Of all the 171,476 words in the English language, "no" is the healthiest.
"No" is the word that gives you freedom in this chaotic and congested world. It's almost impossible to grow in faith, hope and health without using it. Regularly.
There's no doubt that our world is always on, and life in our era means we're constantly subjected to media messages, almost unlimited scheduling options and a near-constant stream of requests/invitations/obligations. Just for ourselves, and even more-so when we add kids, spouses, friends and families with their own sets of options!
All of the above can wreak havoc on even the best-intentioned and most thoughtfully written personal health plan.
Saying "no" helps break through the chaos of life in 2017 in several ways:
1. Saying "no" creates boundaries.
You can't do or have it all. It's true! I've been so blessed to sit under some amazing teachers and leaders in the past few years ... folks who look on the outside like they really do "have it all." I've made it a point to ask them how it is that they pull this trick off, and the answer I've received time and again is that they truly don't "have it all." They say no to a great many things that seem like good options, so that they have time, energy and passion available for the best options God has for them. They're clear with other people about what they can and can't do, and they don't hesitate to say "no" as frequently as they need to.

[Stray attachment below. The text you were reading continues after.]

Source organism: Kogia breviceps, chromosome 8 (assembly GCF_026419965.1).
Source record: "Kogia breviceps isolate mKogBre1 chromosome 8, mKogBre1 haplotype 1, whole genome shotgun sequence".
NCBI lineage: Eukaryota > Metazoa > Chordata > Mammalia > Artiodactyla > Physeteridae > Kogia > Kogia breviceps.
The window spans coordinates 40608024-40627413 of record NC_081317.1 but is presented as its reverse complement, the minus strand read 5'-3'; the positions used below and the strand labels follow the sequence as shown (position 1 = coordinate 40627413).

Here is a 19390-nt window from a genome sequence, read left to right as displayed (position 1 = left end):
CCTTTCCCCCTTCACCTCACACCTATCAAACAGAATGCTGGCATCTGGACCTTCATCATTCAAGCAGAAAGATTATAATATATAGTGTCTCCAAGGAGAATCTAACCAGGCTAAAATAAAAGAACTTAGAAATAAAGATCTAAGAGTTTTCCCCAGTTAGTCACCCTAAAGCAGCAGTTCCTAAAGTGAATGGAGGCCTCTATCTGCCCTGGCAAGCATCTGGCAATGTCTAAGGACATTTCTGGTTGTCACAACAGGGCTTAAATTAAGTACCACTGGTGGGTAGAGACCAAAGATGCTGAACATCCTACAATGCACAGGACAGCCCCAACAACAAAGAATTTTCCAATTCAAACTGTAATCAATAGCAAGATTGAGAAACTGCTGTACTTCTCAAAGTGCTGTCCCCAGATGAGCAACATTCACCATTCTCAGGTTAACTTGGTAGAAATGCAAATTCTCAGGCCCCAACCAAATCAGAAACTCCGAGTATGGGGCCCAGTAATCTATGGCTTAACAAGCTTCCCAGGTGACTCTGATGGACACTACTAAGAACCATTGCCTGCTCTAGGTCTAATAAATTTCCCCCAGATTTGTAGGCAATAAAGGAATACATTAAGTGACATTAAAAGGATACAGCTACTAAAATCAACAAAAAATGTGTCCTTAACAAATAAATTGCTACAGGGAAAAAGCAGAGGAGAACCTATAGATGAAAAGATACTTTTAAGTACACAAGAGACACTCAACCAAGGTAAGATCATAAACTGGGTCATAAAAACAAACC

For those of us with ongoing health challenges, saying "no" and setting boundaries allows us to reserve our energy for the things we really need to do. Getting to doctors' appointments, maintaining rest schedules, sticking with healthy diets, etc.
2. Saying "no" creates space.
When you say "no" to any set of things that don't work well, you create space in your life for the things that do. When your schedule is over-crowded and you barely have time to take a breath, you have no space to pray, spend time in the Word, rest, exercise and/or prepare a healthy meal. Saying "no" to things that might look or sound "good," creates space that allows for the "best" healthy options to maintain their status and presence in your life and daily routines.
3. Saying "no" confirms choices.
I've found that saying "no" allows me to maintain focus on my priorities, keeping working the plans I've prayed over and put in place, and helps confirm whether or not these plans and choices are the right ones at the right times. When my schedule and task lists are cluttered with "false yes's" (things I've agreed to when I know I shouldn't!), I have a hard time discerning what's working in my life and what's not.
As you go about the business of growing in faith, hope and healing this week, I hope you'll take some time to think through the areas in your life where you're over-extended, overwhelmed and over-committed, and then say "no" to the good things in your life that need to go so that you're able to experience only God's best for you in this season of your faith, hope and healing journey.